While respecting a nighttime curfew, across Tunisia protesters made use of the day to resume sit-ins and marches throughout the country which was entering a second week protests over unemployment, corruption and government policies. Unemployment protests resumed Monday in Kasserine, Medenine, Nabeul, Tozeur, Gafsa, Kef, and occurred mostly without incident except in Sidi Bouzid where tear gas was used when protesters attempted to occupy the Governorate’s municipal government office.
The protests began in Kasserine following the funeral of Ridha Yahyaoui on Sunday, January, 17. Yahyaoui, an unemployed man in his twenties, had been participating in sit in protests outside the municipal headquarters with other unemployed youth demanding municipal jobs. On Saturday, upon discovering that his name had been removed from a list job candidates maintained by the municipality, Yahyaoui climbed an electric post near the sit-in. Accounts differ as to whether he was climbing the post to deliver a speech or to make a suicide threat. Whether accidentally or as an intentional act of suicide, Yahyaoui came into contact with the high tension wires and was electrocuted. Yahyaoui was transported to the regional hospital in Sfax where he pronounced dead late on Saturday, January 16.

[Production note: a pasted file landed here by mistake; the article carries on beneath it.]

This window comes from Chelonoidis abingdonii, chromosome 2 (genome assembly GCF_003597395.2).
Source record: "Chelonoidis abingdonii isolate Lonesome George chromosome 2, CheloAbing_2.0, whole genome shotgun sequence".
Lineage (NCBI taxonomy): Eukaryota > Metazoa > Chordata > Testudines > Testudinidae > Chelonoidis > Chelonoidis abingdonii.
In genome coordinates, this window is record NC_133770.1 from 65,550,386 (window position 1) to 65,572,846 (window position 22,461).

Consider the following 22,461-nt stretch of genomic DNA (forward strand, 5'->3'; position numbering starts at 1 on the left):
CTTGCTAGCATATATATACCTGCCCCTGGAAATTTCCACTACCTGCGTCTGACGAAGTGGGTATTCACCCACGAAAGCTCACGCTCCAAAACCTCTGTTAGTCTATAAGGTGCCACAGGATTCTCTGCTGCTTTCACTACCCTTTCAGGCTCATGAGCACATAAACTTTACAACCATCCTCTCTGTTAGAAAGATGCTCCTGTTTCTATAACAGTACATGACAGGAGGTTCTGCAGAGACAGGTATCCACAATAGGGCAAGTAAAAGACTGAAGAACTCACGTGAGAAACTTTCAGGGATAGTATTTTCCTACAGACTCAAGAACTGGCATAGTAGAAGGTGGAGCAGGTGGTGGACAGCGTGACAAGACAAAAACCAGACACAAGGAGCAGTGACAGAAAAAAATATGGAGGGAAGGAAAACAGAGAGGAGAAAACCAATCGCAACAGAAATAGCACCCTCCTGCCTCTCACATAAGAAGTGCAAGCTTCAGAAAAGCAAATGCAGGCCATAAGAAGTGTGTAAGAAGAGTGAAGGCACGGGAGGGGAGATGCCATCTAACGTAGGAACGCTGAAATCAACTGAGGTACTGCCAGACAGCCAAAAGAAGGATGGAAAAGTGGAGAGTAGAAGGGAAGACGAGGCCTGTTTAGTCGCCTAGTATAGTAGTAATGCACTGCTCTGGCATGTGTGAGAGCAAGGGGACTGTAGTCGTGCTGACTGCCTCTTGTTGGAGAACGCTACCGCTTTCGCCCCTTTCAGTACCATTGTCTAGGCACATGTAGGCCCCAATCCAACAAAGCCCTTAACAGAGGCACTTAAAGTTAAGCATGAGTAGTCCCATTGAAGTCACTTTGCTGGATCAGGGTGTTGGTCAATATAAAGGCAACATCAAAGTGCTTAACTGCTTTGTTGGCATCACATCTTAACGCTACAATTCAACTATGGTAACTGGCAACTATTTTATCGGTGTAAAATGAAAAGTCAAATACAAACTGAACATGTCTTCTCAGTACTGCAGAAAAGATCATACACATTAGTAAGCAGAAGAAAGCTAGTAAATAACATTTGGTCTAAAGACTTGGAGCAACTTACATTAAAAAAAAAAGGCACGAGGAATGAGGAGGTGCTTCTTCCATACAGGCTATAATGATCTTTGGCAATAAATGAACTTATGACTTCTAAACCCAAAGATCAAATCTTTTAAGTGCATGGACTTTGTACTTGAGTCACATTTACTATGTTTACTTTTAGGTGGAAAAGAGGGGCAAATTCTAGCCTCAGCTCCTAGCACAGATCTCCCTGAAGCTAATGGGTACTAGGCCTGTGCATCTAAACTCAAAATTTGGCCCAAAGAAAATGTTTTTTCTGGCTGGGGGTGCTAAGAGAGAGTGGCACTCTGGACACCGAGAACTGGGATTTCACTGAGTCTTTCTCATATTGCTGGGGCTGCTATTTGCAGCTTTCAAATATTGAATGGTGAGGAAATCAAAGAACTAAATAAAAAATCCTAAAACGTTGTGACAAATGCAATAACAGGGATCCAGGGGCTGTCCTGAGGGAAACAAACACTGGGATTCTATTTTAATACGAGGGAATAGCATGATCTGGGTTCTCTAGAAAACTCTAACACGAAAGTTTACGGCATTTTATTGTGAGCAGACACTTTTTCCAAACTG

Some of the protests turned into violent clashes with police, including the initial protests in Kasserine. When incidences of rioting and looting began to occur (particularly in and around Tunis), and with the death of police officer Sofiene Bousslimi on Wednesday in the outskirts of Kasserine, most protesters made a concerted effort to separate there movement from opportunistic violence.
In Kasserine where there were no incidences of looting police and protesters made peace and the regional security chief for Kasserine even thanked those who had been clashing with police earlier in the week for taking part a cleanup effort.
The Ministry of Vocational Training and Employment’s website lists Tunisia’s overall unemployment rate for 2014 as 15% against a rate of 15.3% in 2013, and 16.7% in 2012. Youth unemployment stands in excess of 30% nationally and higher in certain regions, particularly the interior governorates of Sidi Bouzid and Kasserine.
Monday also saw a protest by around 3000 members of the Union of Internal Security Forces at the Presidential Palace in Carthage, that protest had originally been scheduled to take place a week ago on Monday January 18 but had been called off due to the unemployment protests.
Several other protests also took place in addition to or alongside the unemployment protests. A sit in general strike took place in Jedlyane in the Governorate of Kasserine, in solidarity with the unemployment protesters and to add voice to their demands for increased regional development.
Day laborers in Siliana also joined unemployed protesters at the Governorate Seat and are demanding a regularization of their employment status.
Independently in Rades, workers at the port staged a sit-in, the temporary day-laborers demanded a regularization of their employment status.
Approximately 120 employees of the National Union for the Blind are protesting in front of the Assembly of the Representatives of the People (ARP) in Tunis over two months of unpaid salaries.